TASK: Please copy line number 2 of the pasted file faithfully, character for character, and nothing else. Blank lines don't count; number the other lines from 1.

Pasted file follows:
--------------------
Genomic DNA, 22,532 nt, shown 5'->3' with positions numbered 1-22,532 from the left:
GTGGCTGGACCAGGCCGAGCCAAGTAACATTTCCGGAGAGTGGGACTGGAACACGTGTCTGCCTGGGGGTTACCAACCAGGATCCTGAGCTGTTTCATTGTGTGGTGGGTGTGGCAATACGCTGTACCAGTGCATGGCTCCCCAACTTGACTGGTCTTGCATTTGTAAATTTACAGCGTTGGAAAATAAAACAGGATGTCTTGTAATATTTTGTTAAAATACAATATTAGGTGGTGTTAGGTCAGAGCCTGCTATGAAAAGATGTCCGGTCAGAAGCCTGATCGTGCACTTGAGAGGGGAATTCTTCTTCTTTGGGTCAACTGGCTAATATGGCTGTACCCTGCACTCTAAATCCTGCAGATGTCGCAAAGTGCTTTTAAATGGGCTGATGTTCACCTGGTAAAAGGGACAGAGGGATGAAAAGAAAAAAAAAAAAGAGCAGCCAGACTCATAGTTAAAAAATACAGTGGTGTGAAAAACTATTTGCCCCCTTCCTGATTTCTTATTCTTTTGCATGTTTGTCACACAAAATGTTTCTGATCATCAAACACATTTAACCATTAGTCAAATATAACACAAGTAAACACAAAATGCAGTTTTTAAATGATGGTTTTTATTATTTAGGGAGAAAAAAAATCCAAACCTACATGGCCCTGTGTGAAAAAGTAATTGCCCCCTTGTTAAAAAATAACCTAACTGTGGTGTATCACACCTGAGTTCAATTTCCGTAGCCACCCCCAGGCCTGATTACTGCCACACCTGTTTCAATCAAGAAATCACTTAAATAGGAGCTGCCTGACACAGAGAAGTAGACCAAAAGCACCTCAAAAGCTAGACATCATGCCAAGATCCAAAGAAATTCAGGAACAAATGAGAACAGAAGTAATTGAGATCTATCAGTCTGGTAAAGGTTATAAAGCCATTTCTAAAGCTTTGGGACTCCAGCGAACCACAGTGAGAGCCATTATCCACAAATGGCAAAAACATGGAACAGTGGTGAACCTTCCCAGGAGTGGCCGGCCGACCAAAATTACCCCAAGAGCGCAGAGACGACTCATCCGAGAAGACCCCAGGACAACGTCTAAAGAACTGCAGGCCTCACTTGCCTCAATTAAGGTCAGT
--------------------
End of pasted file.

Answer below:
GTGGCTGGACCAGGCCGAGCCAAGTAACATTTCCGGAGAGTGGGACTGGAACACGTGTCTGCCTGGGGGTTACCAACCAGGATCCTGAGCTGTTTCATTGTGTGGTGGGTGTGGCAATACGCTGTACCAGTGCATGGCTCCCCAACTTGACTGGTCTTGCATTTGTAAATTTACAGCGTTGGAAAATAAAACAGGATGTCTTGTAATATTTTGTTAAAATACAATATTAGGTGGTGTTAGGTCAGAGCCTGCTATGAAAAGATGTCCGGTCAGAAGCCTGATCGTGCACTTGAGAGGGGAATTCTTCTTCTTTGGGTCAACTGGCTAATATGGCTGTACCCTGCACTCTAAATCCTGCAGATGTCGCAAAGTGCTTTTAAATGGGCTGATGTTCACCTGGTAAAAGGGACAGAGGGATGAAAAGAAAAAAAAAAAAGAGCAGCCAGACTCATAGTTAAAAAATACAGTGGTGTGAAAAACTATTTGCCCCCTTCCTGATTTCTTATTCTTTTGCATGTTTGTCACACAAAATGTTTCTGATCATCAAACACATTTAACCATTAGTCAAATATAACACAAGTAAACACAAAATGCAGTTTTTAAATGATGGTTTTTATTATTTAGGGAGAAAAAAAATCCAAACCTACATGGCCCTGTGTGAAAAAGTAATTGCCCCCTTGTTAAAAAATAACCTAACTGTGGTGTATCACACCTGAGTTCAATTTCCGTAGCCACCCCCAGGCCTGATTACTGCCACACCTGTTTCAATCAAGAAATCACTTAAATAGGAGCTGCCTGACACAGAGAAGTAGACCAAAAGCACCTCAAAAGCTAGACATCATGCCAAGATCCAAAGAAATTCAGGAACAAATGAGAACAGAAGTAATTGAGATCTATCAGTCTGGTAAAGGTTATAAAGCCATTTCTAAAGCTTTGGGACTCCAGCGAACCACAGTGAGAGCCATTATCCACAAATGGCAAAAACATGGAACAGTGGTGAACCTTCCCAGGAGTGGCCGGCCGACCAAAATTACCCCAAGAGCGCAGAGACGACTCATCCGAGAAGACCCCAGGACAACGTCTAAAGAACTGCAGGCCTCACTTGCCTCAATTAAGGTCAGT